into a content-manged site is a pain in the neck, and one of the
most painful things is getting the images and pdf files and such
into the media library, because that’s a terrible web-based
program, that only lets you do one file at a time.

So my program uses the python wordpresslib. It takes
one argument, which is the name of the file to upload. (The url,
username, and password
for the wordpress blog are hard-coded for my purposes.)

The program uploads the file and returns the URL for accessing
the raw file in the media library.

This isn’t really as good as you would hope for — what you’d
want is to supply a title and caption for the item and get the
link that shows the image in your post as a link to the page
page in the media library. You have to do all of that through
the web interface. But at least that web interface is a
reasonable program. The one for uploading gives you two
choices, one of which never works for me and the other one makes
you pick the filename via the browser even if you know it.

I’m glad I got programming energy for this even if it isn’t
much of a program. I think it’s important to use skills like
that pretty often. Of course I’ve been writing some PHP in the
course of the website redesign, but that’s closer to writing
html than it is to real programming.

Here’s the program if you want to use it:

#!/usr/bin/env python

# 09-Aug-20 lconrad; created
# usage: addmedia.py filename
# adds filename as a media object to the serpentpublications.org wordpress blog

# import library
import wordpresslib, sys

if sys.argv < 2:
print "usage: addmedia.py filename"

filename = sys.argv[1]
# note that it's the xmlrpc.php interface you need to specify
wordpress = "http://serpentpublications.org/wordpress/xmlrpc.php"
user = "*redacted*"
password = "*redacted*"

# prepare client object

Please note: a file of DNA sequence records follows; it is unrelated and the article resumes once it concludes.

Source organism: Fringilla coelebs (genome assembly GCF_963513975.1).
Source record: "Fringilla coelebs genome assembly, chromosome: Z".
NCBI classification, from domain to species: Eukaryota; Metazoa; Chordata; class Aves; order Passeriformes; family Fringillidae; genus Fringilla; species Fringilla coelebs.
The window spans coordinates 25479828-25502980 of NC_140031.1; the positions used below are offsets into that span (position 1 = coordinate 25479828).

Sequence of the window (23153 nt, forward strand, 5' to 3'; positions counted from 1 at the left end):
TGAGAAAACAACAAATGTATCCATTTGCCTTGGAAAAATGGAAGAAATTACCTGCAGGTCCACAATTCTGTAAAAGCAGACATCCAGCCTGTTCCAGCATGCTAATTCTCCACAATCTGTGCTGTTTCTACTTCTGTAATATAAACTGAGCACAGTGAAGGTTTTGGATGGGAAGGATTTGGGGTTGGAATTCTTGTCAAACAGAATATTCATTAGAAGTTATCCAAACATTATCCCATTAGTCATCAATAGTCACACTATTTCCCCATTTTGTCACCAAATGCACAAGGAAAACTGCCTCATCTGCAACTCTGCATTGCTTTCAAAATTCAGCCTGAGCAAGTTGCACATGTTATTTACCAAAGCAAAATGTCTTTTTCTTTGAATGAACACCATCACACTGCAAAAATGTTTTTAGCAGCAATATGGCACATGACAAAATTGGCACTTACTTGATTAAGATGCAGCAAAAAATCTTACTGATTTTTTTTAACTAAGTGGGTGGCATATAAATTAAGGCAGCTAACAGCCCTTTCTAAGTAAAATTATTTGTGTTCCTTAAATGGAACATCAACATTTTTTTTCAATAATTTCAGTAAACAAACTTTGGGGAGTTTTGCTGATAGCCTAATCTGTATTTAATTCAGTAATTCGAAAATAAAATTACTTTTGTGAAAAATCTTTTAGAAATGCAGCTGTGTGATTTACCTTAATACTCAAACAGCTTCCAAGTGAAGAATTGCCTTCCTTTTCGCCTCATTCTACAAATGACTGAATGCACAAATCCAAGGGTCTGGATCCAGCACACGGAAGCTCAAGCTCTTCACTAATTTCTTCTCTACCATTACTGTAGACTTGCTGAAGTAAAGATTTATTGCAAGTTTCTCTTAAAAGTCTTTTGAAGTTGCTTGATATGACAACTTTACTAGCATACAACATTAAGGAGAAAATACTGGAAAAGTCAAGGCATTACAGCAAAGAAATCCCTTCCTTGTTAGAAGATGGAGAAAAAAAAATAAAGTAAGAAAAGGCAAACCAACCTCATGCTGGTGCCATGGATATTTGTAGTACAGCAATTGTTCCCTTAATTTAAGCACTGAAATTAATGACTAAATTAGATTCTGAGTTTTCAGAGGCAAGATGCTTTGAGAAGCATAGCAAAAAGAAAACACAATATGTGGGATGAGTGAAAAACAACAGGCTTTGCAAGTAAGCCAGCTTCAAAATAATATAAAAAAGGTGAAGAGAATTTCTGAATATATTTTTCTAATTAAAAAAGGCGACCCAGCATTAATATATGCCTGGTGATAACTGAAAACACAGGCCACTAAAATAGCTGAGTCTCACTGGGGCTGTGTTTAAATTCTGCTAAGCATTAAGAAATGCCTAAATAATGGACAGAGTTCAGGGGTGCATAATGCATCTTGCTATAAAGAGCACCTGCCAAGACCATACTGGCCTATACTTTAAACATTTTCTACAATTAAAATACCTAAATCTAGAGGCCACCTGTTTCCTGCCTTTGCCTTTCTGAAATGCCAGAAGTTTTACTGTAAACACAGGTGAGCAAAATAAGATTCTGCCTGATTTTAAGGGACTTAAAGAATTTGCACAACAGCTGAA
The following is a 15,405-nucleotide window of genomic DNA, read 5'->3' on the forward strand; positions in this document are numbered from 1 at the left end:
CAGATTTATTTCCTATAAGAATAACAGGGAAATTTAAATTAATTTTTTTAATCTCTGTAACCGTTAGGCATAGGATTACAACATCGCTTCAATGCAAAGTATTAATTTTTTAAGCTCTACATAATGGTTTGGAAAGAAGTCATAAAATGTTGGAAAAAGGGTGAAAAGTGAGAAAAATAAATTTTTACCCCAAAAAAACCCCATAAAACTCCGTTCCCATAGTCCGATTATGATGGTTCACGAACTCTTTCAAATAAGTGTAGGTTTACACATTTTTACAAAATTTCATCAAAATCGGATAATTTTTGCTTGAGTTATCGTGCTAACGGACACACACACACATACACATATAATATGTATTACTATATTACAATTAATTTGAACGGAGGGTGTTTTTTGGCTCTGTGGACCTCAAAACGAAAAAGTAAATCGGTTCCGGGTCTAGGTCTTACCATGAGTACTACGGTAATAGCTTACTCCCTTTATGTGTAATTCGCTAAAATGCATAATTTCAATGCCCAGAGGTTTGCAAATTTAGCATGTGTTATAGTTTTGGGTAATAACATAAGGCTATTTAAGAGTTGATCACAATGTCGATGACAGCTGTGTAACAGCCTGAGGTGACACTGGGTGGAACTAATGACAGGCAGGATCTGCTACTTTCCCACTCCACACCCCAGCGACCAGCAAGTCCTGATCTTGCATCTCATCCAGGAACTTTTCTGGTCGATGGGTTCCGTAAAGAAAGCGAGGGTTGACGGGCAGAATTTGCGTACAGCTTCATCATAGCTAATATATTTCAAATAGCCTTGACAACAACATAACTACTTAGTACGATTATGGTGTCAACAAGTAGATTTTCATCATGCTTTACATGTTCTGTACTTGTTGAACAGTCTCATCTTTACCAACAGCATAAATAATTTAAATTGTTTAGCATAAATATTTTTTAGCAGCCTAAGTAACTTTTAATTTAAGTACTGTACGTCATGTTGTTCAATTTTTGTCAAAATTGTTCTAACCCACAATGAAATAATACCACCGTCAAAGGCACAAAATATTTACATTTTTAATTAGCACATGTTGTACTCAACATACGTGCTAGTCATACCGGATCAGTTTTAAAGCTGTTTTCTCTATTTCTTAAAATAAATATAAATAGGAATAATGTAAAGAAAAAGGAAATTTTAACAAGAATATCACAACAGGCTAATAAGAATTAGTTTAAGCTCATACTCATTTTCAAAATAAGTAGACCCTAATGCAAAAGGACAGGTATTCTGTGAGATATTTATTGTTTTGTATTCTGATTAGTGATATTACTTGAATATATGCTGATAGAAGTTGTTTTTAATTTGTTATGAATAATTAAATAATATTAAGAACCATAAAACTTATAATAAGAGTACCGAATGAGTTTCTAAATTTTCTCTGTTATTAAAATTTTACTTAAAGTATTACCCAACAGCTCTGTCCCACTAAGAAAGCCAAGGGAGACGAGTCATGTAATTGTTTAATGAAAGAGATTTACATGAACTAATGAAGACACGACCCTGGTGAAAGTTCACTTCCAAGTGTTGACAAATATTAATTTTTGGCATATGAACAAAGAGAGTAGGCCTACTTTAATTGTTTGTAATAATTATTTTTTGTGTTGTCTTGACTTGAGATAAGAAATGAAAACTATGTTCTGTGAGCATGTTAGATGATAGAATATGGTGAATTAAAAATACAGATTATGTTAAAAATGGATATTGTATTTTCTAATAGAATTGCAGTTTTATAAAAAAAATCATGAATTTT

wp = wordpresslib.WordPressClient(wordpress, user, password)

# select blog id

# upload image for post
imageSrc = wp.newMediaObject(filename)

print "Image uploaded to: %s" % imageSrc

Serpent Publications Changes

I’ve already done a lot of writing this morning, so instead of
writing you a separate post, I’ll just point you at what I’ve
already written:

Giant social networking sites

I keep being surprised by how many people want their online
presence mediated by a corporation.

I have a friend I’ve been carrying on an email correspondence
with for 15 years or so, and she had taken some pictures of her
flower garden that she wanted me to see, but she put them on her
facebook page and couldn’t figure out how to let me see them if I
didn’t send her my facebook ID. I think she’s wrong — I’ve
seen other things on people’s facebook pages without registering
and logging in, so it must be possible to let non-facebook users
see things if you want to. But in any case, I told her I wasn’t
getting a facebook page because I have two websites that I
attempt vainly to keep up to date, and their URL’s are in all my
email messages and they both have RSS feeds. So I don’t want to
also have a facebook page to get out of date.

Her response was that several non-technical people she wanted
to stay in touch with now had facebook pages, and weren’t going
ot read a blog or follow a flickr url. If I know people like
that, they haven’t told me about their facebook pages.

I was surprised again yesterday morning yesterday morning when
one of the mailing lists I’m on had a discussion about how
disconnected they felt with twitter being down. (This turns out
to be a side effect of the Russia/Georgia conflict, according to
New York Times article.
So don’t say Americans are totally
insulated from the effects of war.)

Unlike facebook, twitter
does seem to have things to offer even the technically ept who
are capable of setting up a blog or uploading pictures to Flickr. But I have yet to
sign up to take advantage of them.

Between email and websites and blogs, I really don’t see why I
need to sign up for a mass-produced page. And I don’t see why
my friend wouldn’t be better off getting a flickr account or a
blog on wordpress.com if
she wants to share stories or pictures with the world.

I like to think I’m not quite as bullheaded about adopting
popular technologies as the rest of my family (who don’t have
cell phones or cable TV, and got broadband internet only because I
forced them to and paid for it). But I really do think people
should think about “What will this do for me?” before blindly
following all the other sheep to sign up for it.